The Iranian regime increased its enriched uranium reserves by 40.5% between November and February with a purity of up to 60%, a level close to that necessary to manufacture atomic bombs, warned the IAEA, the UN nuclear agency.
In a report issued in Vienna, the International Atomic Energy Agency (IAEA) specifies that the stocks of this material already reach 87.5 kilos, while uranium enriched up to 20% reaches 434.7 kilos, 12% more than in November.
On the other hand, the IAEA confirms that a sample taken in January at the Fordo underground facility (south of Tehran) returned particles of 83.7% enriched uranium, which Iran explains as “unintentional fluctuation”.
In order to make nuclear weapons, uranium enriched with a purity of between 80 and 90% is needed, although Iran claims that it enriches its uranium for medical applications.
In a letter sent to the IAEA on February 20, Iran assures that uranium enriched above 80% “could have occurred during a transition period when launching the process (of enriching up to 60%) or when changing cylinders to feed centrifuges (to enrich uranium)”.
As the IAEA explains, “Discussions between the organization and Iran to clarify this matter continue”.
On the other hand, the inspectors specify in the document that during an unannounced visit in January to Fordo they realized that the Iranian technicians had interconnected some gas centrifuges in a different way than what was announced.
The Iranian regime then informed the body that it had chosen in mid-January to operate in this new way.
According to the IAEA, not having previously informed the inspectors is “inconsistent” with Iran’s nuclear safeguards (controls) agreement.
Faced with this situation, the IAEA informed the Islamic Republic of its intention to increase the frequency of its inspections and verifications in Fordo.
The total stored enriched uranium, in different purities, rose 2.4% to 3,760 kilos since November 2022, a level well above the 300 kilos allowed by the 2015 international agreement known as JCPOA, for its acronym in English.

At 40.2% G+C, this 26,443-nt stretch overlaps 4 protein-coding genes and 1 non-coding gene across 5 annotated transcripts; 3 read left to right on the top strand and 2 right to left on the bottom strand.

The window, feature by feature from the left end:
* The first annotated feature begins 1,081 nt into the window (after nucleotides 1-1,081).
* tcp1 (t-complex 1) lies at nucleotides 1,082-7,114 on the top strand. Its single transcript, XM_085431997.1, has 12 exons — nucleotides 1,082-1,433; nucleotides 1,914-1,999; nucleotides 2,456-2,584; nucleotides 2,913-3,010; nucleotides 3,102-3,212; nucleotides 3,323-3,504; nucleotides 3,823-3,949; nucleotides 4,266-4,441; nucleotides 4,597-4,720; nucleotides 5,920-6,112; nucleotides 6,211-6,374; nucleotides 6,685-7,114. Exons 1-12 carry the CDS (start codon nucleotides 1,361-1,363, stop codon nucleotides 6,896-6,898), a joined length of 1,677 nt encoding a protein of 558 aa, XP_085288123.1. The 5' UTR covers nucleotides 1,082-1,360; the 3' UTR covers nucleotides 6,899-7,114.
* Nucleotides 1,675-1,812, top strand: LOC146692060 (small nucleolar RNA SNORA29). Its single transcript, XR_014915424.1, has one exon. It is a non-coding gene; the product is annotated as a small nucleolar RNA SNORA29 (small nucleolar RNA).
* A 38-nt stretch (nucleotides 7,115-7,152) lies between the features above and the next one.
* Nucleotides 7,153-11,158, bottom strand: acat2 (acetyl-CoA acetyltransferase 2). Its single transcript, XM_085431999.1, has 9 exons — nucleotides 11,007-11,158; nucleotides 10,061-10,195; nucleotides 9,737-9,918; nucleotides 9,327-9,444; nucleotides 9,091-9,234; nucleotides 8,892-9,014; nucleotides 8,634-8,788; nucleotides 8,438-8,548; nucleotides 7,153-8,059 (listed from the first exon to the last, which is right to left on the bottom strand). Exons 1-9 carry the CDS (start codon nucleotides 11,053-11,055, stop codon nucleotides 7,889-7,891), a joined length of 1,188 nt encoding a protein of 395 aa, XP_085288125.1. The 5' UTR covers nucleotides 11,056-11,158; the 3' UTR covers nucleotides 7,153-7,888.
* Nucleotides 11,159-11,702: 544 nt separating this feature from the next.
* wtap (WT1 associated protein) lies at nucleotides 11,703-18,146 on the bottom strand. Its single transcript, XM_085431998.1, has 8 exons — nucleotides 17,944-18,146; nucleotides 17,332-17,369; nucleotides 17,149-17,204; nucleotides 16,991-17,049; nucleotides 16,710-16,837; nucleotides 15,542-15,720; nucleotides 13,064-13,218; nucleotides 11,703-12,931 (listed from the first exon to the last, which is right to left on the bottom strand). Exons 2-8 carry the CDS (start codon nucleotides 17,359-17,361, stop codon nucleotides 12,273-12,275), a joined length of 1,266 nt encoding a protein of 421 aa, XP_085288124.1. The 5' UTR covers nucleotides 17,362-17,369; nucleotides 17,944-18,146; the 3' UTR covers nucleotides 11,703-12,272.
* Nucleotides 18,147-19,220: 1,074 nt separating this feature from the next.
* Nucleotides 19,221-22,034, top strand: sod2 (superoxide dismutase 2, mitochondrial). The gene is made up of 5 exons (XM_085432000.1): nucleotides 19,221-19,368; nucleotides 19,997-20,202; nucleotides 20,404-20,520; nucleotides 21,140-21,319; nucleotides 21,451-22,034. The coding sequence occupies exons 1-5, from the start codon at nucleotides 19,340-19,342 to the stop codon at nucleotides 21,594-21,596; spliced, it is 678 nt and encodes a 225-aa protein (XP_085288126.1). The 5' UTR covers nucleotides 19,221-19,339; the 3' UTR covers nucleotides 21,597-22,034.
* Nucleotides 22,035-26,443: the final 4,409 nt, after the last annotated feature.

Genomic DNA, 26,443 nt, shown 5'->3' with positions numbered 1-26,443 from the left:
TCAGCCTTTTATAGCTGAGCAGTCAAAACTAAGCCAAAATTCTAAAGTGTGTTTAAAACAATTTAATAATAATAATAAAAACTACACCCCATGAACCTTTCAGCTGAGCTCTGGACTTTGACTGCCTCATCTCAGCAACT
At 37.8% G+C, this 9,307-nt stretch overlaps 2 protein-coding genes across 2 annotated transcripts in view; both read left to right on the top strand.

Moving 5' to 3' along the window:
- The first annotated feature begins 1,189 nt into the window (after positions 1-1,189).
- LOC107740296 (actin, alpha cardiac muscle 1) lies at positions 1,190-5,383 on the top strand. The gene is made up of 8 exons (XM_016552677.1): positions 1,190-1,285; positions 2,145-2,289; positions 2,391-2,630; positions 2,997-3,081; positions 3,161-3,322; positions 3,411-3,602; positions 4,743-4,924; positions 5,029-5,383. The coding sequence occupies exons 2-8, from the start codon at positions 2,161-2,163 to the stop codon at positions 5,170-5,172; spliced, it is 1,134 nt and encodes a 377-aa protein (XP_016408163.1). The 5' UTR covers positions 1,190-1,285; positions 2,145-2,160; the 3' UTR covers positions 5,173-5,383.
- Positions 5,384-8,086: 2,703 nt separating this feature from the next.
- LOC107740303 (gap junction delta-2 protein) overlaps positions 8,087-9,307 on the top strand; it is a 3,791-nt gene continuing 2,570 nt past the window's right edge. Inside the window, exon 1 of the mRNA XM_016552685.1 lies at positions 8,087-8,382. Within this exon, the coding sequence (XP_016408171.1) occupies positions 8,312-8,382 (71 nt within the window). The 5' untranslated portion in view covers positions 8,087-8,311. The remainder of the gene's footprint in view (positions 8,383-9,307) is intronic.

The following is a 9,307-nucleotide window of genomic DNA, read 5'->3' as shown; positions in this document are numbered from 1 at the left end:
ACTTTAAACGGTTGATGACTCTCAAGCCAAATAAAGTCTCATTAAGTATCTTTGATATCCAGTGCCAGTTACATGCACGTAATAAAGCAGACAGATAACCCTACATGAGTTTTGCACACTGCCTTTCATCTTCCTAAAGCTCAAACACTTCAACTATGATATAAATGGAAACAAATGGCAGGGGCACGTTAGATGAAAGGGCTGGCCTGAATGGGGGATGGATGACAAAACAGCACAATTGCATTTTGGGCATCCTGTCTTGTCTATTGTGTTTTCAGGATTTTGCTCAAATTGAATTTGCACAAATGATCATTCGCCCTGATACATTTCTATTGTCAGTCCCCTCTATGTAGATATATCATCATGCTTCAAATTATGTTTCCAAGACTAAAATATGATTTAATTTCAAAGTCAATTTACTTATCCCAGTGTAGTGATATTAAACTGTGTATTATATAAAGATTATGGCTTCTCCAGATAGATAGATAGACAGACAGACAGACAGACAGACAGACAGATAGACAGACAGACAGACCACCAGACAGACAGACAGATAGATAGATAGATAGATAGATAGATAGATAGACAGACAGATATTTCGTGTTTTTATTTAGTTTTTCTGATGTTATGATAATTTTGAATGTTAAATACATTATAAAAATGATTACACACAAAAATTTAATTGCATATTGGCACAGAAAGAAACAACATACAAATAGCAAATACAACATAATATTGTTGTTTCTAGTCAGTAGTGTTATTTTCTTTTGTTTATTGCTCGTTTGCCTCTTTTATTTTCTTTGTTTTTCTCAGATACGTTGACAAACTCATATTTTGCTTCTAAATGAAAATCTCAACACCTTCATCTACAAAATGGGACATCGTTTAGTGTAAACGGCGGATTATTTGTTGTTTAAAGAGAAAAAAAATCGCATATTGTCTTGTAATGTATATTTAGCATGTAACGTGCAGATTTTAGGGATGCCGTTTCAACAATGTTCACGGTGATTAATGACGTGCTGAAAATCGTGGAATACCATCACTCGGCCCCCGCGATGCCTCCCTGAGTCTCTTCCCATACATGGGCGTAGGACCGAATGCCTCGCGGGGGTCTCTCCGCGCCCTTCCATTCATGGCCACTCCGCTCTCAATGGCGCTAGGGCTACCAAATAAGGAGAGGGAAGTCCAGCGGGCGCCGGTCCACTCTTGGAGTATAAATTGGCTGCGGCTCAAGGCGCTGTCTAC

The inspectors stress once again that Iran’s decision to disconnect dozens of IAEA surveillance and verification cameras hampers its ability to give assurances about the peaceful nature of Iran’s nuclear program.
That’s why, surveillance and verification activities are “seriously affected”says the IAEA, which must verify compliance with Iran’s nuclear obligations under the JCPOA.
According to this agreement, which has remained in limbo for several years, after the withdrawal of the treaty by the United States, Iran must limit its nuclear program in exchange for incentives and economic relief, mainly the lifting of international sanctions, which damage its economy. .
The countries that signed the agreement in 2015 (the United States, China, Russia, France, Germany, the United Kingdom and Iran) have been trying to restore the agreement since the arrival of Democrat Joe Biden to the presidency of the United States in January 2021, but the Negotiations have been stalled for months.
Against the background of the war in Ukraine and Iran’s military support for Russia, the re-establishment of the JCPOA is in question.
With information from EFE
International observers have detected that the Iranian regime is close to having enough uranium to make a nuclear weapon.
The UN has warned that Iran has enough highly enriched uranium to build “various” nuclear weapons.